Correlations between markers were evaluated using Pearson correlation analysis. Significance levels are indicated on graphs (*: p<0.05; **: p<0.01; ***: p<0.001; ****: p<0.0001).

The study was conducted in accordance to the STROBE statement.


Over a ten-year period, a total of 94,164 patients tested positive for anti-nuclear antibodies (ANA) detected through indirect immunofluorescence (IIF) on HEp-2 cells. Among these patients, 756 exhibited a distinct centromeric IIF staining pattern. In accordance with routine clinical practice, the initial screening focused exclusively on anti-CENP B autoantibodies. Among this subset, 724 patients (95.8%) tested positive for anti-CENP B autoantibodies, while 32 were negative. Subsequently, the detection of anti-CENP A autoantibodies was introduced for the 32 patients who initially tested negative for anti-CENP B autoantibodies, and it was also extended to 48 available samples from patients who were positive for anti-CENP B autoantibodies (Figure 1).


Figure 1: Overview of 94,164 patients who tested positive for anti-nuclear antibodies (ANA) detected through indirect immunofluorescence (IIF) on HEp-2 cells.

Among the 32 patients initially negative for anti-CENP B autoantibodies, 17 individuals (53%) were found to be positive for anti-CENP A autoantibodies. Within this group, 6 patients (37%) were diagnosed with Systemic Sclerosis (SSc), 6 (37%) had other autoimmune diseases (including rheumatoid arthritis, Sharp syndrome, lupus), and 4 cases remained unknown. Furthermore, 15 patients tested negative for both anti-CENP B and anti-CENP A autoantibodies, and none of them presented with SSc.

Among all patients tested positive for anti-CENP B autoantibodies (n=48), each one was also positive for anti-CENP A autoantibodies. Within this subset, 27 patients (56%) were diagnosed with SSc (Figure 2). Additionally, other autoimmune diseases (including rheumatoid arthritis, Sharp syndrome, lupus, celiac disease, hepatitis, spondylarthritis), Raynaud’s phenomenon, other clinical contexts, and unknown conditions were also observed.

Figure 2: Comparison of patients with anti-CENP A B Positive and Patients with only anti-CENP A positive

A relative assessment of sensitivity and specificity of anti-CENP B and anti-CENP A autoantibodies was performed for patients with SSc in whom both autoantibodies were evaluated (n=80). The comparative analysis of their analytical characteristics revealed a higher sensitivity for anti-CENP A autoantibodies and a higher specificity for anti-CENP B autoantibodies (Table 1).

Anti-CENP A+ autoantibodies

Anti-CENP B+ autoantibodies


95% CI


95% CI



0,8957 to 1,000


0,6561 to 0,9139



0,2040 to 0,4617


0,4125 to 0,6859

Table 1: Comparative Analysis of Anti-CENP A and B Autoantibodies in SSc Patients. This table presents the relative sensitivity and specificity of anti-CENP A and B autoantibodies in 80 SSc patients. The data illustrates a higher sensitivity for anti-CENP A and increased specificity for anti-CENP B in diagnosing SSc.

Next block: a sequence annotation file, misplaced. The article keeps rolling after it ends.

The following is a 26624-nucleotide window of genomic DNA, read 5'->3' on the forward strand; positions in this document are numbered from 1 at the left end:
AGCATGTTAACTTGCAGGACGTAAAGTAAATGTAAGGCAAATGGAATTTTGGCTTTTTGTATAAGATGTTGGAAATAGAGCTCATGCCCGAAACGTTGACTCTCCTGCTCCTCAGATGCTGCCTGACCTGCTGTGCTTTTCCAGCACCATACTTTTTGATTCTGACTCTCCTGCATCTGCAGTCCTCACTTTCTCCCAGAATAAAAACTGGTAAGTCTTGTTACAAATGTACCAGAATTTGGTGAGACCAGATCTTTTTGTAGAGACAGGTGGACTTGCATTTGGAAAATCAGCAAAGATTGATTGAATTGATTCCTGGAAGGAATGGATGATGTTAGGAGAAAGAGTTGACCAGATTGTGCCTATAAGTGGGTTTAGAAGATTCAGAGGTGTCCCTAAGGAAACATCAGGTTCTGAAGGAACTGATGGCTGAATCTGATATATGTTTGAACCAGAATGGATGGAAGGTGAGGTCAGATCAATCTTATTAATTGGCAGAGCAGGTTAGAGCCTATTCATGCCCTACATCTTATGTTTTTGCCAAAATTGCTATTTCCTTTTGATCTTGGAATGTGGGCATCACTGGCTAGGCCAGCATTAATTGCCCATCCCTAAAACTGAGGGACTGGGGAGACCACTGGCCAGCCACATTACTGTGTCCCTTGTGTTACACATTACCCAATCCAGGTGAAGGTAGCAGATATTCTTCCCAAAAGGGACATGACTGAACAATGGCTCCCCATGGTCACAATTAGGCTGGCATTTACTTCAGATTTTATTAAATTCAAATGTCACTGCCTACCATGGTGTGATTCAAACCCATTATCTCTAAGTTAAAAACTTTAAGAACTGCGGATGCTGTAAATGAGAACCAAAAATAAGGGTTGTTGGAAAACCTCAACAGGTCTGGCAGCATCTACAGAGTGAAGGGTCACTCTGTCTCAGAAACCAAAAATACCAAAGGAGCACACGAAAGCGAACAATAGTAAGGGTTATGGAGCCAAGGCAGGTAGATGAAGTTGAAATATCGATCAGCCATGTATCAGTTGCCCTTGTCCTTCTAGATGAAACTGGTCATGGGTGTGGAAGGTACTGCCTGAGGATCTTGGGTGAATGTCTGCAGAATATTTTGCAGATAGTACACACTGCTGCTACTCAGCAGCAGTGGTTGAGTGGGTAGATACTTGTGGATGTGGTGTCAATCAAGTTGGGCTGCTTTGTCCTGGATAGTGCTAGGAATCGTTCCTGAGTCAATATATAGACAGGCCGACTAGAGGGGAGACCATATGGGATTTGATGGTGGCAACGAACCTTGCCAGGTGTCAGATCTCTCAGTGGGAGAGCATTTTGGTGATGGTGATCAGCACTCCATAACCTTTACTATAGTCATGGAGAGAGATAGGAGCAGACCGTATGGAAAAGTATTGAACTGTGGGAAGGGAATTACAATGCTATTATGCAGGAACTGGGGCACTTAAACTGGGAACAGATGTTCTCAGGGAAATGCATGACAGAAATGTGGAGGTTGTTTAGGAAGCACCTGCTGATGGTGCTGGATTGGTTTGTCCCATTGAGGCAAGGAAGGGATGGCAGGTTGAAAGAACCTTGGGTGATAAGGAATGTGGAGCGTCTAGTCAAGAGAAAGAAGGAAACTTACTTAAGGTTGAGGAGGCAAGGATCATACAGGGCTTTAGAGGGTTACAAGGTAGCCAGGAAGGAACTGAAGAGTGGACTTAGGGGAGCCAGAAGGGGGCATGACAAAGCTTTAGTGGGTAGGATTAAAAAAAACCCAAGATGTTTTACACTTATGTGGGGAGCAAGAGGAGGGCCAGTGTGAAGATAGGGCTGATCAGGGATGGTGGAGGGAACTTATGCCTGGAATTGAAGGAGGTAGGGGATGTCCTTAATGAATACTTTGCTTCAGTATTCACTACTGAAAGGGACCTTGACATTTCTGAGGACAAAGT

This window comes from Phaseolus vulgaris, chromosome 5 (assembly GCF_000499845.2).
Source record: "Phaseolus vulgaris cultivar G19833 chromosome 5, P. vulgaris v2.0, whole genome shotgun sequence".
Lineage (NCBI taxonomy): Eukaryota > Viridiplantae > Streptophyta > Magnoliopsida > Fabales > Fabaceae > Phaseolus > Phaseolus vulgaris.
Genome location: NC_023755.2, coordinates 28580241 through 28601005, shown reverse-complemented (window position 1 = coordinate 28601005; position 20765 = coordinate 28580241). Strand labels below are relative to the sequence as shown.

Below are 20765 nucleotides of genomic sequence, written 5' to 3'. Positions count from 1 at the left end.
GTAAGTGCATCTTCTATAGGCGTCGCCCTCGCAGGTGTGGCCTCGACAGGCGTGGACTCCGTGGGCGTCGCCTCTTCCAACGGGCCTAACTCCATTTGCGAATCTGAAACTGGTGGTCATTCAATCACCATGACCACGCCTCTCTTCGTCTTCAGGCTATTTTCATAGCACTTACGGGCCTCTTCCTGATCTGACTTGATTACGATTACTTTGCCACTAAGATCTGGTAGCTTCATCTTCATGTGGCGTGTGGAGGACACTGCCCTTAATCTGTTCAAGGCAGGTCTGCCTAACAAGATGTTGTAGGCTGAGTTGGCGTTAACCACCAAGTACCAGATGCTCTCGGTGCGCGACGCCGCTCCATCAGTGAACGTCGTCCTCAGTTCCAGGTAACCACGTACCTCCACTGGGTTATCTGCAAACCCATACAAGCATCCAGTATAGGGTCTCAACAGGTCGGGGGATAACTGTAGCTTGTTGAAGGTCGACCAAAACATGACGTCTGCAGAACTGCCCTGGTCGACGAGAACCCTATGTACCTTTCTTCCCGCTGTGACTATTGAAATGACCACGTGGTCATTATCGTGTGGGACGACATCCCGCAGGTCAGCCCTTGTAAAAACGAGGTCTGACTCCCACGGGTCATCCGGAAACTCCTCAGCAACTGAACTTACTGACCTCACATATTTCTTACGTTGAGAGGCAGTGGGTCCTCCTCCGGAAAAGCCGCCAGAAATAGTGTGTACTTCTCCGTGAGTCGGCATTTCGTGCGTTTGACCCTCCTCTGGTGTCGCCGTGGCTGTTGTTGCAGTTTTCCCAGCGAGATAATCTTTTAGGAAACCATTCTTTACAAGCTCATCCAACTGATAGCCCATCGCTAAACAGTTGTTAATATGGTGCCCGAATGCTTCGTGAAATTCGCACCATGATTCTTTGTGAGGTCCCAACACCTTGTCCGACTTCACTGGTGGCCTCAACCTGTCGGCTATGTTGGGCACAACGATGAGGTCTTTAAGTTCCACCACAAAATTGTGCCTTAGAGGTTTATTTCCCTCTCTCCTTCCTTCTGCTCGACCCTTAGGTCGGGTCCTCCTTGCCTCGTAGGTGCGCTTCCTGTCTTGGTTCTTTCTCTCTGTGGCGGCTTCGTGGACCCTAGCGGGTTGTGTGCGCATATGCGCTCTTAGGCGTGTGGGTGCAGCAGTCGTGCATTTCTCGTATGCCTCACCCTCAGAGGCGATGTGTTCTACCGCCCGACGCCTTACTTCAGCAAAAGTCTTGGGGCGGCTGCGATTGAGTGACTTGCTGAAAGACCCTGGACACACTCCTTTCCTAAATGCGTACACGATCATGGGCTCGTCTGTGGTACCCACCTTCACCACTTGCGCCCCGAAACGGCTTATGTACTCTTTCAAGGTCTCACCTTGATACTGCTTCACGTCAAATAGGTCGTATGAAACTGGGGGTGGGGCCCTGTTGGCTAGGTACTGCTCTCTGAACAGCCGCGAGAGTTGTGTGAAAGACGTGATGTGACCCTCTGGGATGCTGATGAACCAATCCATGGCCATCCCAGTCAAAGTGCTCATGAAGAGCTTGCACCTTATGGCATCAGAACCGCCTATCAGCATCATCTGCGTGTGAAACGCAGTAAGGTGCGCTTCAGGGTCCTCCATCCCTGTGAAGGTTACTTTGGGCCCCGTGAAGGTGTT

In the presence of a characteristic centromeric IIF staining, it is customary to confirm the presence of anti-centromere autoantibodies (ACA) by specifically detecting anti-CENP-B autoantibodies [12]. In our retrospective study, we made a noteworthy observation: all patients who tested positive for anti-CENP-B autoantibodies also tested positive for anti-CENP-A autoantibodies, with a substantial 56% of them being diagnosed with Systemic Sclerosis (SSc). Additionally, among patients exclusively positive for anti-CENP-A autoantibodies, we identified 6 cases diagnosed with SSc. Consequently, in the cohort of patients examined in our study, anti-CENP-A autoantibodies exhibited superior sensitivity, whereas anti-CENP-B autoantibodies demonstrated superior specificity for the diagnosis of SSc.

As demonstrated in prior studies, our findings underscore the notion that ACA, whether directed against CENP-B or CENP-A, lack specificity for SSc, as they are also detected in other autoimmune diseases such as Primary Raynaud’s phenomenon, Lupus, Sharp syndrome, and even certain infectious diseases. Notably, CENP-A is a 17 kDa protein sharing substantial sequence homology with histone H3 [13]. Research by Mahler et al. has suggested that anti-CENP-A reactivity may be initiated by epitope spreading from histone H3, with autoantibodies against CENP-A peptides potentially preceding those targeting CENP-B [14]. Therefore, anti-CENP-A autoantibodies could serve as an early marker for SSc, offering enhanced sensitivity. Moreover, some studies have proposed that anti-CENP-A antibodies could serve as a more specific biomarker for SSc compared to antibodies targeting CENP-B [14].

In our study, it’s important to note that we observed a higher specificity of anti-CENP-B autoantibodies, albeit in a limited number of patients with available sera. D. Villalta et al. reported sensitivity and specificity percentages for ACA (anti-CENP-B) and ACA (anti-CENP-A) [12]. Considering the lack of definitive results regarding the detection of “specific” anti-centromeric proteins, we propose a simplified approach—detecting these autoantibodies solely through indirect immunofluorescence (IIF) on HEp-2 cells, without the need for confirmation using recombinant centromeric proteins. It’s important to emphasize that, like many autoimmune diseases, the diagnosis of SSc relies on a combination of clinical and biological criteria. Among these criteria, anti-centromere autoantibodies are included, with no specificity regarding a particular centromere protein specified in their definition. Additionally, the latest recommendations for ANA evaluation do not mention the necessity for confirming the anticentromeric pattern obtained via IIF [15].